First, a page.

8 of 9 people found the following review helpful
Classic Tull at their prime,
This review is from: Too Old To Rock 'N' Roll (Audio CD)
This is where a life long love affair with Tull began, way back in 1976. A friend of mine played me this album several times over a few weeks, and to be honest it took me a few listens to appreciate it, first only liking the title track and then gradually everything track by track. I later got it my wn copy for Christmas and I must have driven my parents and brother mad playing it over and over again, in over 30 years I have never tired of it.Its an album which I can listen to time and time again, as it is so well structured and performed.
Strangely I was oblivious to the negative reaction that this album got from many of Tulls fans and critics alike, as in my opinion it sits very nicely in between the classic 1975 offering "Minstrel in the Gallery" and the start of Ian's love of country pursuits and the "Songs from the Wood" album which followed in 1977.
Too Old to Rock n Roll too young to Die has always been one of my favorite Tull albums from arguably the strongest line up, Tull ever had (and there have been some rather strong line ups over 40 odd years)with Ian Anderson supported by Martin Barre on guitar, John Glascock on bass (his first outing) John Evan on Keyboards and Barrymore Barlow on drums.
As other reviewers have mentioned, this was originally planned to be a stage show, using the music, and you can see how this would have worked by the strip cartoon which graces the middle of the album sleeve. I think this might have worked a couple of years earlier, but at the time this was released, there was a new movement happening either side of the pond as the first signs of Punk Rock appeared and the "natural" backlash against the "dinosaurs" of rock began to show (the tipping point)... any band linked to prog rock got an instant berating from the younger journalists (what happened to the journalists that had previously loved those classic rock bands..did they all get fired at the same time, did they all suddenly turn their back on clasic rock and embrace the new scene...? Possibly because the music scene was dominated by pop/teen magazines and weekly publications such as the NME, Sounds and Melody Maker, it left no room for the classic bands which had dominated the last 7 years of rock music. I doubt that could hapen now, as monthly magazines such as The Word are designed for a wider audience with probably a higher demographic.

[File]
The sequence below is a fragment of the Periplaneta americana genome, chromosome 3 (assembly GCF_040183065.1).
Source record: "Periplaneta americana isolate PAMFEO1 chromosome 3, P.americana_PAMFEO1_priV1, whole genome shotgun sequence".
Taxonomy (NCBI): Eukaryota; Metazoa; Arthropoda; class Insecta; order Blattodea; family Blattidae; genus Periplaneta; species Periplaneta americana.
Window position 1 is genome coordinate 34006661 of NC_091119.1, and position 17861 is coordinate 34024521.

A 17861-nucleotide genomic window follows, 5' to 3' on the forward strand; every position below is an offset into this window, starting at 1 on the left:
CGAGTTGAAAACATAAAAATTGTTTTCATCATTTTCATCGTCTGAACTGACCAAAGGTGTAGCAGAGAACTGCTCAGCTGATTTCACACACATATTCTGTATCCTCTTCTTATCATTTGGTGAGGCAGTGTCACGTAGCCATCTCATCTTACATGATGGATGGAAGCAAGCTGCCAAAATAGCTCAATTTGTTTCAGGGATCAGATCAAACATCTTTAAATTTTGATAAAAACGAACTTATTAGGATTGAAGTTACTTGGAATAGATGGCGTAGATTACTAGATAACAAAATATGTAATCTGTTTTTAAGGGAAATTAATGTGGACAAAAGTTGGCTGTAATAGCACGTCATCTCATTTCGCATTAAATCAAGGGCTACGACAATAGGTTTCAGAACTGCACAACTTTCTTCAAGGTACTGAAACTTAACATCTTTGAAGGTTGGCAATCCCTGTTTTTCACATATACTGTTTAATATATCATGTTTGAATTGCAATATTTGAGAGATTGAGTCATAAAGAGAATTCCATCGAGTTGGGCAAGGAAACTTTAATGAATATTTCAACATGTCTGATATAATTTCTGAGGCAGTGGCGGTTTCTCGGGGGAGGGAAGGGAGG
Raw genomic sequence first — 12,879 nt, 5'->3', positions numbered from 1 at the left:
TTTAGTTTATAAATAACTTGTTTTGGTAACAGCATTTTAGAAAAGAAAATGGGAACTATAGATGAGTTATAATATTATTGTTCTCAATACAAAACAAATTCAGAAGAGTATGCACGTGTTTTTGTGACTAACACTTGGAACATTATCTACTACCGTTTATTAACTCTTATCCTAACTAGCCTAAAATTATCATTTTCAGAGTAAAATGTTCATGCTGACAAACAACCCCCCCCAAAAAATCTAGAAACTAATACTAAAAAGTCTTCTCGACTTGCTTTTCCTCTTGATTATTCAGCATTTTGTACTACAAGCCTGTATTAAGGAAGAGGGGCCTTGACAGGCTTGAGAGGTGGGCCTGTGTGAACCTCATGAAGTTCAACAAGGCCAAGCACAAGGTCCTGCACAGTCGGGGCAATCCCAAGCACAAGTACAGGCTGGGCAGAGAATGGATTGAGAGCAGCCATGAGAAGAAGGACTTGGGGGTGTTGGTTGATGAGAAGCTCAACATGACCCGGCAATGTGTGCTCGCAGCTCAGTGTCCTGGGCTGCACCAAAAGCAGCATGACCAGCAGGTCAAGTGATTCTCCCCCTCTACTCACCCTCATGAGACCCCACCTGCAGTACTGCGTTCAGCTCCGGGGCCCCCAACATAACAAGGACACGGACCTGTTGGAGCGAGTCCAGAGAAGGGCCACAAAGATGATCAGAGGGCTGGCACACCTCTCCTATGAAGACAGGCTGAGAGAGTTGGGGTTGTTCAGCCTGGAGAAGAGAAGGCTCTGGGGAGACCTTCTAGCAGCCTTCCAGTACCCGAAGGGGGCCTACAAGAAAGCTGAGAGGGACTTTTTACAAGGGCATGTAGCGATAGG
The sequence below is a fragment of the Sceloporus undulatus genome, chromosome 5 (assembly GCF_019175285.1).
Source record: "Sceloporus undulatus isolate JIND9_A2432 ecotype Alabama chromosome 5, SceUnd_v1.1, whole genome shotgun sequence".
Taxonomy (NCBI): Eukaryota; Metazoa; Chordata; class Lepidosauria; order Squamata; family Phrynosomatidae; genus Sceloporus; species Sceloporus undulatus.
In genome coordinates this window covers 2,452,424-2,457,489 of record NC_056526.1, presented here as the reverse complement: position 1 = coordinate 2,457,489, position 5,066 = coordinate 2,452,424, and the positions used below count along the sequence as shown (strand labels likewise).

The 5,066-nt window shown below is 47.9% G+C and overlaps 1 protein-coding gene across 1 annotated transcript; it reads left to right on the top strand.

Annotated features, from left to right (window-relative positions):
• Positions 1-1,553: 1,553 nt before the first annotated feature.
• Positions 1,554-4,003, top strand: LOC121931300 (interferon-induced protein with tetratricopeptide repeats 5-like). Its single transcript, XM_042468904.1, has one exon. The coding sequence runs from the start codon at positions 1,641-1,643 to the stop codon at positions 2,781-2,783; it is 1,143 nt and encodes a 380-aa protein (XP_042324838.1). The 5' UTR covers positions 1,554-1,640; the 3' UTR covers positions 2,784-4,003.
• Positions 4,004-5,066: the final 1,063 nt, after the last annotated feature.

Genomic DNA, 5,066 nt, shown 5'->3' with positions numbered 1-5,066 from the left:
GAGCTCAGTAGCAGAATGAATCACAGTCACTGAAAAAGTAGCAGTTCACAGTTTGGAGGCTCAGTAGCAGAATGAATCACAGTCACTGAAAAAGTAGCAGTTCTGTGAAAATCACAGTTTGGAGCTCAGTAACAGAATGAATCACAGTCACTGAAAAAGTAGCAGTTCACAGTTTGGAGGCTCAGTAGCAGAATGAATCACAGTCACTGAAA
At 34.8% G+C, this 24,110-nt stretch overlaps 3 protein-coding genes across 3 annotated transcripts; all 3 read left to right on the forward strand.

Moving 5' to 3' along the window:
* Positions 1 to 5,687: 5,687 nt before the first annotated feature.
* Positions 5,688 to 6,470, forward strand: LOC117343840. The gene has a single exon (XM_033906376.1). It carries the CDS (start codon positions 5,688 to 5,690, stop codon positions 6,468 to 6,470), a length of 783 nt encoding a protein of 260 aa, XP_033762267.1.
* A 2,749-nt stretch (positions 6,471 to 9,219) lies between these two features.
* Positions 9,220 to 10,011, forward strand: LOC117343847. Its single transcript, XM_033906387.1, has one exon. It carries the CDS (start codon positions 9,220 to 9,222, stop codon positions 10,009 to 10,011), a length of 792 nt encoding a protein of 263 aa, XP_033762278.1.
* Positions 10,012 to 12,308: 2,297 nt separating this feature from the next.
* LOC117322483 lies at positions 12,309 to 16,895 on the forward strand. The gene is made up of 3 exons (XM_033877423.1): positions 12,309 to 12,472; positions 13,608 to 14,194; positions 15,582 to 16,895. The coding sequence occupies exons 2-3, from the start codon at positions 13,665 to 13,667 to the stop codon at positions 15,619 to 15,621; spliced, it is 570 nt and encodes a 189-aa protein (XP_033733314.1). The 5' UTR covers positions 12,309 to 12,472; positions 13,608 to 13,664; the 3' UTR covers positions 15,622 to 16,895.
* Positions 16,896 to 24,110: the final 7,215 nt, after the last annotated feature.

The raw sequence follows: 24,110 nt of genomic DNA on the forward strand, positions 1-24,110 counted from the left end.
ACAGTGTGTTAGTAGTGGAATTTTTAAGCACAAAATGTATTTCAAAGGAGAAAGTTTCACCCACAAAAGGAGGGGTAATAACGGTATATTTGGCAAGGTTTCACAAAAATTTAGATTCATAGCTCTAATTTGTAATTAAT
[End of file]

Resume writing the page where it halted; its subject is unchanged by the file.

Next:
Anyway, back to the album, its a concept album about Ray Lomas an old rocker who early on (Quizz Kid) gets his fifteen minutes of fame, before his life slides back to normal, this makes Ray look at his life, his friends and his future. It also has a couple of excellent bonus songs, A small cigar and the brilliant underated Strip Cartoon, which really should have made the original album cut.
Classic Tull, performing Classic rock from one of the strongest and interesting periods of music, forget the 60's, to me the 70's is the decade where we had some of the most interesting sounds ever created and some of the worlds greastest and best selling albums ever made. I cannot honestly say if this is the best album Tull ever made, but I can tell you this, its right up there with them and to me will always be amongst my favorite albums of all time. Too Old to Rock n Roll is a classic just like Dark Side of the Moon, The Lamb Lies Down or Hotel California, this is another timeless album one you may not have heard of but one which should not be ignored. A great place to start if you are not sure where too with Jethro Tull and at this price its not going to be much of a risk either.